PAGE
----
A key word in the paragraph above is "interpreted." This is an important distinction in programming languages. An interpreted language is one that does stuff by way of interacting with another program, such as a browser, that has a whole bunch of machine language instructions just hanging around ready to be directly executed. The interpreter will receive a wad of code and its job is to then piece together a bunch of ready-to-go commands to represent that code at a lower-level of abstraction (closer to the machine).
This is in contrast to what's known as a compiled language. Here, code is received by a compiler program instead of a browser or virtual machine and is converted into machine-level instructions. It's sort of the difference between cooking from scratch and cooking from a recipe kit.
That's a huge capability and is allowing for the usage of JS as a "full-stack" language, e.g. one that can be employed from client-side web applications running in a browser all the way back to the server, where it can be used to manage and interact with databases in a role similar to PHP. JS can even be used to build regular old desktop applications via libraries like JW.js, though this is relatively uncharted territory. The Spotify desktop app is often held up as an example of this capability.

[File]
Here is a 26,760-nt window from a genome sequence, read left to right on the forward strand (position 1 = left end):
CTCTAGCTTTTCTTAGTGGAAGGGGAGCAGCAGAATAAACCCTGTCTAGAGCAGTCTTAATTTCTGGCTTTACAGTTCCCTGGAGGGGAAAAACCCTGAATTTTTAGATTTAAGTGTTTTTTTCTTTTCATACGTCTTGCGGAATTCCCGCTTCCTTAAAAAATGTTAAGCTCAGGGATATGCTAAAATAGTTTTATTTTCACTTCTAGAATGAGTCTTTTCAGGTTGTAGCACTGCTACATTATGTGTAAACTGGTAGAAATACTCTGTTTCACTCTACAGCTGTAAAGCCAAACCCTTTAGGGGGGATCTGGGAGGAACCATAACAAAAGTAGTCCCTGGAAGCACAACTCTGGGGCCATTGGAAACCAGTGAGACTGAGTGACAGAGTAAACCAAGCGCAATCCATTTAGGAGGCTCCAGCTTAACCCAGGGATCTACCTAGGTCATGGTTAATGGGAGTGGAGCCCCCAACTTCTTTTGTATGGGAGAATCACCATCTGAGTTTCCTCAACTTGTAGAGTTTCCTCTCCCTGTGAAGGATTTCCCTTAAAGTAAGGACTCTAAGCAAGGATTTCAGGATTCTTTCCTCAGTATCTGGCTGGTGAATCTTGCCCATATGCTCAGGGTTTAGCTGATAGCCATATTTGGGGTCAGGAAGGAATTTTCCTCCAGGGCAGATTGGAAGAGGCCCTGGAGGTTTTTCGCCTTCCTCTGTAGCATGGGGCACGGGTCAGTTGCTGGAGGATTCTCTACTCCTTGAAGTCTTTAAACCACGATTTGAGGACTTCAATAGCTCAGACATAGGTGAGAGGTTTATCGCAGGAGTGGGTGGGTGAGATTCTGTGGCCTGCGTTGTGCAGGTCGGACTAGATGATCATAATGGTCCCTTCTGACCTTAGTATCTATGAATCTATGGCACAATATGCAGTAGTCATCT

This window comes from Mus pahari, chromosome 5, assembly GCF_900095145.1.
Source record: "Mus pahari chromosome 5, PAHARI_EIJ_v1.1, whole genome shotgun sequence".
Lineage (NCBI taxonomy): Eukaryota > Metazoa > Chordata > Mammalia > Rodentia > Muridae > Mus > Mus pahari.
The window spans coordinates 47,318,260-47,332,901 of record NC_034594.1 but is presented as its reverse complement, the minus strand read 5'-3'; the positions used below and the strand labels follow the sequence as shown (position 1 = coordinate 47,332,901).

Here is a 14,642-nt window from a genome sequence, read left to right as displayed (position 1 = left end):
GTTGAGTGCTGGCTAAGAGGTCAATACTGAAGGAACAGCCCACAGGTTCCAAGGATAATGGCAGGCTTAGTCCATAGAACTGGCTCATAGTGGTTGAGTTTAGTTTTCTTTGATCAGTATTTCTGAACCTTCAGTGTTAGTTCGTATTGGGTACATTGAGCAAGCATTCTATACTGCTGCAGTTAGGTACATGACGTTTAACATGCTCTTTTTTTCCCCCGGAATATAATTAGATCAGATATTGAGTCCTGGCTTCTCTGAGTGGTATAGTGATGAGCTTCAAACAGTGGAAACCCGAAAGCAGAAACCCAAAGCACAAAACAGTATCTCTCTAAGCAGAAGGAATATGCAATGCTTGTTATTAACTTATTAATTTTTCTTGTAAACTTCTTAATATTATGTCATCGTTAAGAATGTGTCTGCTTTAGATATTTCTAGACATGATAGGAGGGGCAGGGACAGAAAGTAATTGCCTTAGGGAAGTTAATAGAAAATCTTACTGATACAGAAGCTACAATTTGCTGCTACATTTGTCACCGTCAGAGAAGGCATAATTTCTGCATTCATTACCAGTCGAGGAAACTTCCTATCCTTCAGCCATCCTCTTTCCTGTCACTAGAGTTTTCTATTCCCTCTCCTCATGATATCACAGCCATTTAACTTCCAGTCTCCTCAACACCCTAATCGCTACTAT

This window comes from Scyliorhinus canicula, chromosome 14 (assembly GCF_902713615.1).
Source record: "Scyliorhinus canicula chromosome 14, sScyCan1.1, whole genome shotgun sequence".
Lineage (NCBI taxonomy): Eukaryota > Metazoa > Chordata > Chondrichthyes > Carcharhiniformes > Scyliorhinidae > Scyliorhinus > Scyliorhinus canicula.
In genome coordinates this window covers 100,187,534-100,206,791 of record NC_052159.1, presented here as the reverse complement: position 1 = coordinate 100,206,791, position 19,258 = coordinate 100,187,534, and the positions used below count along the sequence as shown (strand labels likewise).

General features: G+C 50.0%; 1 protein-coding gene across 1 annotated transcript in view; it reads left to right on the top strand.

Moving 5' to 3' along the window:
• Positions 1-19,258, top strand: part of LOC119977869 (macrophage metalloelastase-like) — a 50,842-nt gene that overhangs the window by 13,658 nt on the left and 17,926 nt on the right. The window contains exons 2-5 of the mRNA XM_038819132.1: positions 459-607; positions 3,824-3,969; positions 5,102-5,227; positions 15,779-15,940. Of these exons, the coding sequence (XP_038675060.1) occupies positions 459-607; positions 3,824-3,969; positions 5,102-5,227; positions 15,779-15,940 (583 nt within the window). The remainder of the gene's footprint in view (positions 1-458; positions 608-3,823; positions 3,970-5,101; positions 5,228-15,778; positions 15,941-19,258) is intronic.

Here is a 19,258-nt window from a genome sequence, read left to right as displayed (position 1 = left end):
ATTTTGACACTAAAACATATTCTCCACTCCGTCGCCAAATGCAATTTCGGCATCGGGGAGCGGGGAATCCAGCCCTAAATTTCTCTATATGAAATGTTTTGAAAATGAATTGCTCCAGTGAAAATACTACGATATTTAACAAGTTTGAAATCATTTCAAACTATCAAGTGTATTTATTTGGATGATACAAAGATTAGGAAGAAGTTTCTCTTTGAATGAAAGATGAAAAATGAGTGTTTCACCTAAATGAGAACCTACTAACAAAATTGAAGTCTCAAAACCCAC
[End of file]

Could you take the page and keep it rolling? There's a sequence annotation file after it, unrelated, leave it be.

Frameworks aren't necessarily evil. The basic idea is that a framework provides a bonus level of abstraction to a programming language. It may not extend the language's capabilities, but it will focus and standardize certain capabilities. jQuery, for example, takes the different elements of a webpage's structure (the document-object model or DOM) and allows them to be neatly packaged up into abstractions called objects, which can then be operated on using a standardized set of functions.
There's a language down there, but surrounding it is a buzzing cycle of new abstractions. The site ToDoMVC offers a comparison of some 64 different JS frameworks by way of a sample project (a ToDo list) implemented using each one. Judging by the thousand-something pull requests visible at the project's GitHub page, ToDoMVC is regularly besieged by requests to add still newer frameworks.
"How can we feel like craftsmen when we're scrabbling in the dark with unfamiliar tech?"
Programmer/blogger Jimmy Breck-McKye writes that we've entered "a crisis of churn rate." "Programmers want to program," Breck-McKye laments, "they want to build things, and be masters of their craft. But how can we get anything done when we're spending most of our time learning? How can we feel like craftsmen when we're scrabbling in the dark with unfamiliar tech?"